Craig Munro: Adventures in the Art of Editing
Towards the end of 1971, Craig Munro was faced with a difficult decision. After taking a year’s leave from his cadetship in journalism at Brisbane’s Courier-Mail to study full time at the University of Queensland, he was offered a job by Frank Thompson, the publisher at UQ’s burgeoning literary Press. Craig took the job despite his earlier promise to the Mail’s “unpleasant” editor-in-chief that he would return to the newspaper that had trained him for three years. But, only a few weeks into his new role, Craig began to have serious doubts about his fresh career path. As explained in his new book Under Cover: Adventures in the art of Editing, “my first task as editorial assistant was to photocopy endless sets of page proofs in an unventilated, claustrophobic room. Day after day, as I fed a monster-sized copier that filled the air with nauseating fumes, I became more despondent about having left the lively and familiar world of journalism behind.”
One afternoon Craig decided he’d had enough, and called the Courier-Mail’s editor-in-chief to ask for his old job back. ‘You’ve made your bed,’ the editor grunted, ‘and now you’ll just have to lie in it.’
Over the next decades, Craig went on to become involved in an invigoration of Australian publishing. After spotting Peter Carey’s work in an indie magazine, Munro edited Carey’s debut, The Fat Man in History. He went on to publish several of Carey’s award-winning novels, edited David Malouf’s classic work, Johnno, and helped to bring about UQP’s Indigenous publishing list. Munro championed Olga Masters and Barbara Hanrahan, edited a young Murray Bail, and became firm friends with Top of the Lake scriptwriters Gerard Lee and Jane Campion.
In Under Cover, Munro recounts all of this and more with humour, insight, and warmth, shedding a welcome light on arguably the most daring, innovative, and well-funded period that Australian publishing has ever witnessed.
What was your favourite book as a child?
CRAIG MUNRO: Little Toot Was Just a Tug – given to me by my Canadian grandfather who once took me out on his fishing boat. Best of all, the book came with a pink 78” record. I can still sing that catchy song, sixty years later.
If I asked a good friend of yours what you were good at, what would they say?
CM: Impersonating a resolute and windswept Scot.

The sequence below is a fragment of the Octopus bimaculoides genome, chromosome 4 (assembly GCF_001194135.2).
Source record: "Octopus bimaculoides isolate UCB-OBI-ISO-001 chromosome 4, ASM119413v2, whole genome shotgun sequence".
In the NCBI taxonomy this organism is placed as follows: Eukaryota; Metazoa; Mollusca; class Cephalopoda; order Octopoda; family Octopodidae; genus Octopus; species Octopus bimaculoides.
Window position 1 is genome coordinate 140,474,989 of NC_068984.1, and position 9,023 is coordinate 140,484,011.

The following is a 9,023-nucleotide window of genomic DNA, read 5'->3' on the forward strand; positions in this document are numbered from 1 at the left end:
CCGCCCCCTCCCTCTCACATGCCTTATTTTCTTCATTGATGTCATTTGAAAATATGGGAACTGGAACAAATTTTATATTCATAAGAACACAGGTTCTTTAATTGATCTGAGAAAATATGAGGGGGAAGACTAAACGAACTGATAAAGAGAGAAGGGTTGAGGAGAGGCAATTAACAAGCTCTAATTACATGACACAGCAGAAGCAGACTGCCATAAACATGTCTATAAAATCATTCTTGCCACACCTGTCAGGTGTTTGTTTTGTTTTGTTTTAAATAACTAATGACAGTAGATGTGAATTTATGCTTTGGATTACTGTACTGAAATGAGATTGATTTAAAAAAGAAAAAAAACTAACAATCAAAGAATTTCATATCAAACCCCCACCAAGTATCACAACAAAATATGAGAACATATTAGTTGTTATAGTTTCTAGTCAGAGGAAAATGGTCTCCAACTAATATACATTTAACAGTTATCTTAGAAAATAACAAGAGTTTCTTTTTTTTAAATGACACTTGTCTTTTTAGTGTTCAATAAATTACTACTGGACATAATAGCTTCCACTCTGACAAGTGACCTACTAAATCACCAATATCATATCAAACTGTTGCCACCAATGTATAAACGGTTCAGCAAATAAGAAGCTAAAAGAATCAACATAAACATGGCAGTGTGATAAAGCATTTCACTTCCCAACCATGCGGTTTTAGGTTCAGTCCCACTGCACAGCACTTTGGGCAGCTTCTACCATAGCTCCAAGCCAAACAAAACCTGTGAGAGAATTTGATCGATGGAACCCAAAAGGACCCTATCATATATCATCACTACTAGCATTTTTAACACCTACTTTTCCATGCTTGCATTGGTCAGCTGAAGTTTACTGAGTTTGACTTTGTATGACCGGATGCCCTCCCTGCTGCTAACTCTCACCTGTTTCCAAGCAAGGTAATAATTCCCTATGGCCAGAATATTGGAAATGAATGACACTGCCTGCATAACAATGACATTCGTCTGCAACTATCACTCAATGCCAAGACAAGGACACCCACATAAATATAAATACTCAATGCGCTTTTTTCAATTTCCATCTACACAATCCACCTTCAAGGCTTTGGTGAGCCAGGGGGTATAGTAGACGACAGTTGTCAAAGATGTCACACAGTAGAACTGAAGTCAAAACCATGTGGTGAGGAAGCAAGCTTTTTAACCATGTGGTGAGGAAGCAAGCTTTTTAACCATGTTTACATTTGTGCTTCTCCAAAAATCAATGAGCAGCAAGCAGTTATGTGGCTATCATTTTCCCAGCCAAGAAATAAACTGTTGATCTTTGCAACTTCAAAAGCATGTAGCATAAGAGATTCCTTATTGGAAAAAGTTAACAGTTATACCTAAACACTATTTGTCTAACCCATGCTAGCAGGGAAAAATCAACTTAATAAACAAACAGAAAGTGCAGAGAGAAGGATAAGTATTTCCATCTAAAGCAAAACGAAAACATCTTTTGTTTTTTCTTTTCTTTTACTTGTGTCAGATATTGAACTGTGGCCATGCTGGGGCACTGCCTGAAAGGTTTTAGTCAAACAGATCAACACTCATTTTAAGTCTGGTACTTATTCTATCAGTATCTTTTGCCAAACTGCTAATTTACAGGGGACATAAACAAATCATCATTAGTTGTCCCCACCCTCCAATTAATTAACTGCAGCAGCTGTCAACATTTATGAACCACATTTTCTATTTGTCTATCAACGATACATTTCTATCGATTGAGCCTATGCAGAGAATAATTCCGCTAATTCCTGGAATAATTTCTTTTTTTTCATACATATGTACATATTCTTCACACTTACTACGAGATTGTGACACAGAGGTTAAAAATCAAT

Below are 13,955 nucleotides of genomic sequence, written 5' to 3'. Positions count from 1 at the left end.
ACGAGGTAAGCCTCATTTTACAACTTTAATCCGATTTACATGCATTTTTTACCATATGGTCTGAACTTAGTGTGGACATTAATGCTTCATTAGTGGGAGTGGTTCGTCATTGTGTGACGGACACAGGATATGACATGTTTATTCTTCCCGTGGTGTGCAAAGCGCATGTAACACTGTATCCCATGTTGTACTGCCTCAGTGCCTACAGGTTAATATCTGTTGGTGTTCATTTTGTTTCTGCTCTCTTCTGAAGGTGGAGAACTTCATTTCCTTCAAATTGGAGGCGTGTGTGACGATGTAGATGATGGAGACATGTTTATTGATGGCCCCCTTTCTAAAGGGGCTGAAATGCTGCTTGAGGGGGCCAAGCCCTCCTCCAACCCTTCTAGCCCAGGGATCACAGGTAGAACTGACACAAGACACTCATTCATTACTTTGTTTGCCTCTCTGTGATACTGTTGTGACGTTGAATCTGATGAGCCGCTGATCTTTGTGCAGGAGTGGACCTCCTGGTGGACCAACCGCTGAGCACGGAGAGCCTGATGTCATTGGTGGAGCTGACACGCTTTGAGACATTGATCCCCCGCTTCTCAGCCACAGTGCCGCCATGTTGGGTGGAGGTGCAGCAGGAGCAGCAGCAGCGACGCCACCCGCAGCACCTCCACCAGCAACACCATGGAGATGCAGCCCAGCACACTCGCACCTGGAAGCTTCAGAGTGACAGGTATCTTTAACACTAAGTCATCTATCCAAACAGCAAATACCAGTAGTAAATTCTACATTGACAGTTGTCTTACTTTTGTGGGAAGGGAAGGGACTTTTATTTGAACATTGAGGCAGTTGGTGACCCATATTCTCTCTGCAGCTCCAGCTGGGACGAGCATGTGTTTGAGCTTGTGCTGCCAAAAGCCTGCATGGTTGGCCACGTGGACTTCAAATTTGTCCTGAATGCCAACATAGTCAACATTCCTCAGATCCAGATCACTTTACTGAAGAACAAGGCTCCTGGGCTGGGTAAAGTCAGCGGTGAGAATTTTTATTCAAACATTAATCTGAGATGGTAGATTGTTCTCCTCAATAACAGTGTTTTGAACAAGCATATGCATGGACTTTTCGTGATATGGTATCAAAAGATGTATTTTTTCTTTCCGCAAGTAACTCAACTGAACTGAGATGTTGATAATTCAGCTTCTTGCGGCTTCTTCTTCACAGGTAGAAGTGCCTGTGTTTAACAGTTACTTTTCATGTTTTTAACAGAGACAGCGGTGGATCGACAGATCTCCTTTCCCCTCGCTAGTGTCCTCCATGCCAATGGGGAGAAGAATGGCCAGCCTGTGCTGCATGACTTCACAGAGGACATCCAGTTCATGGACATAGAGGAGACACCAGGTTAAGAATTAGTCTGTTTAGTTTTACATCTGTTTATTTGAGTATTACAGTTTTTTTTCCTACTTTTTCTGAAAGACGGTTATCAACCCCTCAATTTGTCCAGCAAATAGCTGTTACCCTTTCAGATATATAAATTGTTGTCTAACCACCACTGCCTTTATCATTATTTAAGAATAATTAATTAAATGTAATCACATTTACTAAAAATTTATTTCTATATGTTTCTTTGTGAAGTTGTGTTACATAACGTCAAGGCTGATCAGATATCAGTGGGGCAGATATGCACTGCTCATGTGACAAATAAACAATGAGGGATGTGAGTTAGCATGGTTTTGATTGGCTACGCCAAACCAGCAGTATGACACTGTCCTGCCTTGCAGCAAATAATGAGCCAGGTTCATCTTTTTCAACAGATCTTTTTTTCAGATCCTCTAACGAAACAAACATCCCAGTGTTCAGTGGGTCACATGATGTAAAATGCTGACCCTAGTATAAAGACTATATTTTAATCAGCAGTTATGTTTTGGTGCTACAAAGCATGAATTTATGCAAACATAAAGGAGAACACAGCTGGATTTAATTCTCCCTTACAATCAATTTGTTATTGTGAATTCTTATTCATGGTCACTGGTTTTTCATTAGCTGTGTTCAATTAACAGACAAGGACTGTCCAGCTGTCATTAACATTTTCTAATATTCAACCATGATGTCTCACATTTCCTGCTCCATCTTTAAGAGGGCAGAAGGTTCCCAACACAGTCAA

What stays the same in your life, no matter how much other things change?
CM: Porridge for breakfast.
Which member of your family influenced you the most?
CM: My mother, who always took me with her on our regular visits to the local library.
Do you have a favourite family story?
CM: My first dog was a black and white terrier who lived up to his name Patches by lying in wait for me under our front stairs in Cairns and biting the backside out of my pyjama pants.
What does freedom mean to you?
CM: Having sufficient time to enjoy thoroughly completing every task – from re-painting my old timber boat to researching and writing a new book.
Do you think things happen for a reason?
CM: Things tend to turn out well if the timing is right, and just thinking the time is right can be very empowering.
Do you believe in the supernatural?
CM: My favourite film-maker Werner Herzog describes the belief system of the people of the Amazon who distrust waking life and believe reality can only be discerned in dreams. In that sense, the imagination itself is a powerful supernatural force.
Is any religious text important to you?
CM: As a writer and editor, I believe all texts are important because words and images cast such a magic spell.
Have you ever come close to dying?
CM: When I crashed a car off a mountain in the middle of the night after a party in 1969.
What do you like the best about your body?
CM: That it feels weightless in my winter wetsuit swimming in Sydney Harbour.
What do you think would be the best thing about being the opposite gender?
CM: Being socially at ease and effortlessly articulate.
Who is the best teacher you have ever had?
CM: I’m tempted to say talkback czar Alan Jones who was my inspirational grade seven teacher at Ironside State School in Brisbane, but the prize goes to my Jaguar-driving grade eight teacher Mrs Kerr who left a whirlwind of learning in her wake.
Have you ever been lost?
CM: Never, because I’m obsessed with maps, and memorise my route in advance of any foray into unfamiliar territory. Everyone else uses Google maps but there’s no substitute for spreading a good-quality paper map out on a table in anticipation of the journey.
Craig Munro is an award-winning biographer and the founding chair of the Queensland Writers Centre. As UQP’s inaugural fiction editor, he worked with many emerging writers who have since become celebrated authors, and in 1985 he won the Barbara Ramsden Award for Editing. His other books include Wild Man of Letters and Paper Empires (co-edited with Robyn Sheahan-Bright). Since 2012 he has been a judge of the Miles Franklin Literary Award. His latest book is Under Cover: Adventures in the Art of Editing (Scribe, 256pp, ISBN: 9781925106756, AU$29.99) – scribepublications.com.au
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